Amar’e Stoudemire to Cleveland
As my Ringer colleague Danny Chau recalled last week, eight years ago (the first time a LeBron exodus seemed imminent) the Cleveland Cavaliers nearly landed perennial All-Star big man Amar’e Stoudemire from the Phoenix Suns in return for Zydrunas Ilgauskas, J.J. Hickson, a draft pick, and another player or two to match the salaries. The trade was so close to happening that Stoudemire himself told reporters there was a 50-50 chance.
The Seven Seconds or Less Suns were nearing the end of their road, and picking up a young asset like Hickson—who was reportedly valued so highly by the Cavs that they backed out of the deal—and an established veteran presence like Ilgauskas seemed like a good way to continue competing while also keeping an eye on tomorrow. For Cleveland, the trade was a no-brainer. Picking up another star to play alongside LeBron and recent addition Shaquille O’Neal could’ve propelled the Cavs past the Celtics in the second round, and likely into an NBA Finals matchup with the Lakers. Though Stoudemire and O’Neal struggled to share the floor in Phoenix the previous season, Amar’e claimed that he and the Big Shaqtus played great together and that he scored more and played better with O’Neal than he did without. Their reunion wasn’t to be. Instead, the Cavs dealt for Antawn Jamison, Amar’e went to the Knicks, and LeBron took his talents to South Beach.
Justise Winslow to Boston for a King’s Ransom
Here’s a bold take: Danny Ainge is very good at his job. He assembled a big three in the late 2000s. They combined with Rajon Rondo to make a big four that would win a championship. Then he flipped those aging Celtics stars for a bundle of picks and cuffed the Nets to an era of lifelessness. Add in a trade for Isaiah Thomas and his eventual send-off for Kyrie Irving, and it makes sense that Boston fans think Ainge can do no wrong.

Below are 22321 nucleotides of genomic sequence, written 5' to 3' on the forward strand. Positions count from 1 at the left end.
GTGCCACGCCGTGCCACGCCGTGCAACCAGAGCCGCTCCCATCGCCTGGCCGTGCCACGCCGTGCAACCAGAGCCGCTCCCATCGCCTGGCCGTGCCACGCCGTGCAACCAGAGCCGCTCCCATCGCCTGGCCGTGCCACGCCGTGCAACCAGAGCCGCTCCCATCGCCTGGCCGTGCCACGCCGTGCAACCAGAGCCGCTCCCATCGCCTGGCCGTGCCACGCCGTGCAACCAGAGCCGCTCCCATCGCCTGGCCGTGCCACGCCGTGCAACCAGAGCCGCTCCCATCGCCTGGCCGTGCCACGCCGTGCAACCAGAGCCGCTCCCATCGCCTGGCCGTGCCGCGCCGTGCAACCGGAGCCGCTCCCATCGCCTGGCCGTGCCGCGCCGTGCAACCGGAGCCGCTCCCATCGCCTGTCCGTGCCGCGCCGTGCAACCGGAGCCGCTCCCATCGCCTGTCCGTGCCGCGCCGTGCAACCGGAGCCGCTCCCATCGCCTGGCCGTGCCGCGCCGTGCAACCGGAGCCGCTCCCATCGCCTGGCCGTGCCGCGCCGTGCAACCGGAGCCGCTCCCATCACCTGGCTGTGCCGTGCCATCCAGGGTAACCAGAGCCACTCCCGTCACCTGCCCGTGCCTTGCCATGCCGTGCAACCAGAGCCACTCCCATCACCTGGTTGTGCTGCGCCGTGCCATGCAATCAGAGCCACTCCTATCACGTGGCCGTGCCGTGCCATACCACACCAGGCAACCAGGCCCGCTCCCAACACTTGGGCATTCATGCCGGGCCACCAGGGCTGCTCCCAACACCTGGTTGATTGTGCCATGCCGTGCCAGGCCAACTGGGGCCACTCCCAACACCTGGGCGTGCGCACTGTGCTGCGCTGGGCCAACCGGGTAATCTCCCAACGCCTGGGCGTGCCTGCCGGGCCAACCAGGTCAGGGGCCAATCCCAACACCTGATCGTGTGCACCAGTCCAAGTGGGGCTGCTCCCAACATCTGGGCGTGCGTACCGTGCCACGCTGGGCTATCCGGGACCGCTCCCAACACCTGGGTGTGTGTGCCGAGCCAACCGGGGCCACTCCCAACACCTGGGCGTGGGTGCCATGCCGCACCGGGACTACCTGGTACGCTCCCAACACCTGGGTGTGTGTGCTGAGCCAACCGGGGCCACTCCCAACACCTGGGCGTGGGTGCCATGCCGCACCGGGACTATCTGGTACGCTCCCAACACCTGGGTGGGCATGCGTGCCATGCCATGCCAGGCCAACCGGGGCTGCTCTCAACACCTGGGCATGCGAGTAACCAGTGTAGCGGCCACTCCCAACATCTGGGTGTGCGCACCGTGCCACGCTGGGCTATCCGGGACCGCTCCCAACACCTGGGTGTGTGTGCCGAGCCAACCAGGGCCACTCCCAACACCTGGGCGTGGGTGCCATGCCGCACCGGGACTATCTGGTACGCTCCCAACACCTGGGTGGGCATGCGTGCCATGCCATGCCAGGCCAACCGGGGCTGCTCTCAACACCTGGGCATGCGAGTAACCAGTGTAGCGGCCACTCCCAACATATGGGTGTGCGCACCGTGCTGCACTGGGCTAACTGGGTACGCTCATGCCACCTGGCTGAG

The Celtics are currently sitting atop the Eastern Conference and have the third-best record in the NBA thanks to Ainge’s shrewd moves, but things would be different if his biggest gamble had actually gone through. Boston entered the 2015 NBA draft with two mid-to-late first-round picks and its focus locked on Duke forward Justise Winslow. Wings Jae Crowder and Evan Turner were fine, but neither seemed like the piece that would elevate the Celtics to contender status. After failing to trade for picks 4-8, Ainge reportedly offered the Charlotte Hornets—owners of the ninth pick—a king’s ransom: as many as six picks, including four potential first-rounders, for the privilege of drafting Winslow.
Charlotte declined the offer and picked Frank Kaminsky, and the Celtics picked up Terry Rozier at no. 16 and R.J. Hunter at no. 28. And while we may never know exactly which picks Boston offered, its package had to include at least two future first-rounders—picks that possibly turned into Jayson Tatum and Jaylen Brown. Or if they were further down the timeline, a pick that turned into Kyrie Irving. To his credit, after the draft Ainge told reporters that he wasn’t frustrated, and there was a time in the negotiations when he thought he’d gone too hard. Now, almost three years later, it’s a safe bet he’s overjoyed that the deal never went through.